/Can Mississippi afford its match for Trump’s $400-a-week unemployment order

Can Mississippi afford its match for Trump’s $400-a-week unemployment order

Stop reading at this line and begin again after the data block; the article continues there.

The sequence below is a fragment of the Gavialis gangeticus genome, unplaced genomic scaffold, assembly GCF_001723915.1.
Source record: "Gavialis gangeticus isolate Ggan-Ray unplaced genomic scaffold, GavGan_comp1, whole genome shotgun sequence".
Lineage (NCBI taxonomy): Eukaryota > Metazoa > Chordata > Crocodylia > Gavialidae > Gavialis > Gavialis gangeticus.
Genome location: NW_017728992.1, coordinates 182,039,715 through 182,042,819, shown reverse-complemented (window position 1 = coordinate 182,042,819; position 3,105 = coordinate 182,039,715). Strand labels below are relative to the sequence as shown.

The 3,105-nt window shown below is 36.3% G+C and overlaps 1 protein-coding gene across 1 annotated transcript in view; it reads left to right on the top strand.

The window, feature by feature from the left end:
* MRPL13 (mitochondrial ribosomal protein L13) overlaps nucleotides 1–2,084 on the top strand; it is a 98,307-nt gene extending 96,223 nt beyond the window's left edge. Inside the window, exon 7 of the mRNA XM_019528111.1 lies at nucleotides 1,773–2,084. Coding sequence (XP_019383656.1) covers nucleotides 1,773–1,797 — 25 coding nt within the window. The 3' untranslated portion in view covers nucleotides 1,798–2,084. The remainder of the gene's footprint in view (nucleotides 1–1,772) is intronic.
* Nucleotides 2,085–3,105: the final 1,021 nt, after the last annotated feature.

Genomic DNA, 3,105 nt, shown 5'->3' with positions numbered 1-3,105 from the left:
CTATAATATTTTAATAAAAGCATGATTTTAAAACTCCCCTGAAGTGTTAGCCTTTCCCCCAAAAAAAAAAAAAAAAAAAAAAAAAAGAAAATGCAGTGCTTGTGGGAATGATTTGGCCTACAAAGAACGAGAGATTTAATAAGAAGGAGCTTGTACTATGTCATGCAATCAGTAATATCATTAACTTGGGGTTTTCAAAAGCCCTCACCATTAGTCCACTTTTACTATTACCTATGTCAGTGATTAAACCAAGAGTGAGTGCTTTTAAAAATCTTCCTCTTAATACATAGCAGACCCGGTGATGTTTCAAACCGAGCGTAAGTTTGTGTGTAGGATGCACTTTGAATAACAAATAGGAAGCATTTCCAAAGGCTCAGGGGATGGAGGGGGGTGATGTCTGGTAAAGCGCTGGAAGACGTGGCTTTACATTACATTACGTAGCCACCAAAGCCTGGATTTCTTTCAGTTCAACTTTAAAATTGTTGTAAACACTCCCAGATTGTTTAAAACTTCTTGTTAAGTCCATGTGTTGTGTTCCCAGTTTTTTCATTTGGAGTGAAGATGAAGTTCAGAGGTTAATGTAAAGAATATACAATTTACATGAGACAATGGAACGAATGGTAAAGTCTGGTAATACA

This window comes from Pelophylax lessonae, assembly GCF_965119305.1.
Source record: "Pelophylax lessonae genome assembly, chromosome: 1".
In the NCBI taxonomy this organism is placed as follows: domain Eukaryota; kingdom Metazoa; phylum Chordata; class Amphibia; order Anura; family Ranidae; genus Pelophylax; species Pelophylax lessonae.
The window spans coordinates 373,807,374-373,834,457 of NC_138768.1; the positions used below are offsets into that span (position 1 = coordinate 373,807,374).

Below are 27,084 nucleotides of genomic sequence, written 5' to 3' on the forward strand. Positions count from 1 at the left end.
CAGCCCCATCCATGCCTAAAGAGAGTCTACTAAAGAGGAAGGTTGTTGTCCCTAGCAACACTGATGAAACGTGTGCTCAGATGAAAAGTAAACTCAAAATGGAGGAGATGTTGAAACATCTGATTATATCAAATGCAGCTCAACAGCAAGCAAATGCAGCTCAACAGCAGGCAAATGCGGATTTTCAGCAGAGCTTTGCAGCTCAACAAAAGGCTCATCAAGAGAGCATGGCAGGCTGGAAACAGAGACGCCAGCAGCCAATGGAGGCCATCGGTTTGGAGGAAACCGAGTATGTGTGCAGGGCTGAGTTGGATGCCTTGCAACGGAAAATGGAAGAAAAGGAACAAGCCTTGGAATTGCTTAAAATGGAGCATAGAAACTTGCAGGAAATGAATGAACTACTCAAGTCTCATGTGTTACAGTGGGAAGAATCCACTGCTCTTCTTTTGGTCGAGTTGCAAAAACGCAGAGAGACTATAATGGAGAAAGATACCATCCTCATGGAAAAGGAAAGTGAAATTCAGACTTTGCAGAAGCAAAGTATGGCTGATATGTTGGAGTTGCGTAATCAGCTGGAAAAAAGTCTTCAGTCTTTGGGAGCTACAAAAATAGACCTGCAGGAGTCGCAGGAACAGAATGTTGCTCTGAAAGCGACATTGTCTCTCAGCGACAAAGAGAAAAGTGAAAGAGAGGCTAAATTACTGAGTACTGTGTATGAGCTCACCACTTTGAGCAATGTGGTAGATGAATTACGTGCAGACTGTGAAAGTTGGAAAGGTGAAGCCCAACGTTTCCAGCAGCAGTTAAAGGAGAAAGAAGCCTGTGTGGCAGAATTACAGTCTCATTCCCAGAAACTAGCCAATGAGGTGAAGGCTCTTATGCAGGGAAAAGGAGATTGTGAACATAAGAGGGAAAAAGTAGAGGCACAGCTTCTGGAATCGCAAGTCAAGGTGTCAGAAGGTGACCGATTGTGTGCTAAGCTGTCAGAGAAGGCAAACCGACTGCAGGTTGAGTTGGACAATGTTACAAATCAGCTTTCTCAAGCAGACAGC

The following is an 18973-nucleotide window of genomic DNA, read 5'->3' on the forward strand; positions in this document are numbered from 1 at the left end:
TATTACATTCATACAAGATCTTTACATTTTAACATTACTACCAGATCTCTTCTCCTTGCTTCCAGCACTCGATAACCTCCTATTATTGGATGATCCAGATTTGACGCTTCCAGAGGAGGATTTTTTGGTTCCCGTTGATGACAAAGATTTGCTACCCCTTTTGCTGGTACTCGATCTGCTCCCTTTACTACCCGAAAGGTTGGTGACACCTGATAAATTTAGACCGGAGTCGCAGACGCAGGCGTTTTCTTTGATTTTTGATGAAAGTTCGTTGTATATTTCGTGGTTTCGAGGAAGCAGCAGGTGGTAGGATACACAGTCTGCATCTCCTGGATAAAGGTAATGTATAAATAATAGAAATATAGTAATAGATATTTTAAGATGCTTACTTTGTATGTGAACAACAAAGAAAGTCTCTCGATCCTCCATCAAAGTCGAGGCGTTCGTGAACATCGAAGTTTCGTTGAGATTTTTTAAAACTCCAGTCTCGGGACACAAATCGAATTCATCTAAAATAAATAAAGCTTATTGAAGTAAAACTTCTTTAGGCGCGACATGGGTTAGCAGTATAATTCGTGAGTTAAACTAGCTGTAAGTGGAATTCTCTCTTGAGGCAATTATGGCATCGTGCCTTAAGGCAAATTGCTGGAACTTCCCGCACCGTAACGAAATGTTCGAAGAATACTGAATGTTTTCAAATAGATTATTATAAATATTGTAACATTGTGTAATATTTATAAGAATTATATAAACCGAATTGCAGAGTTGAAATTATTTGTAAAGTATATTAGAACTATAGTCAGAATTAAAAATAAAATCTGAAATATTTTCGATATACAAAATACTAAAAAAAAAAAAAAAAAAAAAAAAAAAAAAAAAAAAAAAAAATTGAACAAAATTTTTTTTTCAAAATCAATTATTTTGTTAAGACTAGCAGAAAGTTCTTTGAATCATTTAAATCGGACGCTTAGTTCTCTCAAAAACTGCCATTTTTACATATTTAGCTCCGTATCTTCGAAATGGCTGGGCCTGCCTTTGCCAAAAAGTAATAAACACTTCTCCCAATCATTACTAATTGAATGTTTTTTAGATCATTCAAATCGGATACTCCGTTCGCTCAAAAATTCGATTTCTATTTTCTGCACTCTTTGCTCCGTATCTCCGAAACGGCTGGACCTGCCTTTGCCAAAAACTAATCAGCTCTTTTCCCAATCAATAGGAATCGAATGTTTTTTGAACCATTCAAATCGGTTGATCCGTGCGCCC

Reeves pointed out that Mississippi may not be able pay its matching portion. Reeves said Congress must break the impasse and pass a COVID-19 relief law that is affordable for taxpayers and states. He announced Saturday that he would give unemployed people $400 per week in an unusual move that left politicians from both sides questioning Trump’s constitutional authority. After the $600 per week Congress approved in the pandemic early, this order will provide an additional $400 per week. Trump’s order would require states to provide $100 of the $400 per week. Reeves stated that Mississippi would be paying between $21 million and $23 million per week for this. This is roughly double the amount it currently pays in state unemployment benefits. Reeves said that they have not yet decided if they will participate. He has been involved in legal battles with the Legislature over his constitutional authority to spend state funds, even during times of crisis. Reeves stated that even with the recent infusion of $181million in coronavirus relief funds, the Legislature allocated for the state’s unemployment fund, the fund could be tapped quickly if the state needed to pay $400 per week. Reeves stated that the fund has $489 million at present, compared to its $700 million prior to the pandemic. Reeves stated that he appreciated Trump’s efforts to help workers in need. “The president acts,” Reeves added. “Members in Congress talk, but Trump acts. He did everything he could through executive order. He took the initiative. However, Congress must now come together.” Reeves stated that he and his staff had spoken to the White House Monday. Reeves stated that he believes he can decide whether Trump’s unemployment order will be implemented in the state and pay $100 per week to unemployed workers, as per the federal Stafford Act. Reeves’ spending authority has been challenged by Mississippi lawmakers, who claim that the state purse strings belong to the Legislature. House Speaker Philip Gunn repeatedly stated that only the Legislature could spend dollars, as lawmakers battled with Reeves over other spending issues. Gunn stated that he hadn’t had the opportunity to review details of President Reeves’ unemployment orders. Reeves pointed out that Mississippi’s unemployment numbers have greatly improved. The state’s unemployment rate is now 8.2 percent. This is down from an April high of over 22%, which made it seventh in the country for the number of jobs that have been returned since May and Juni.”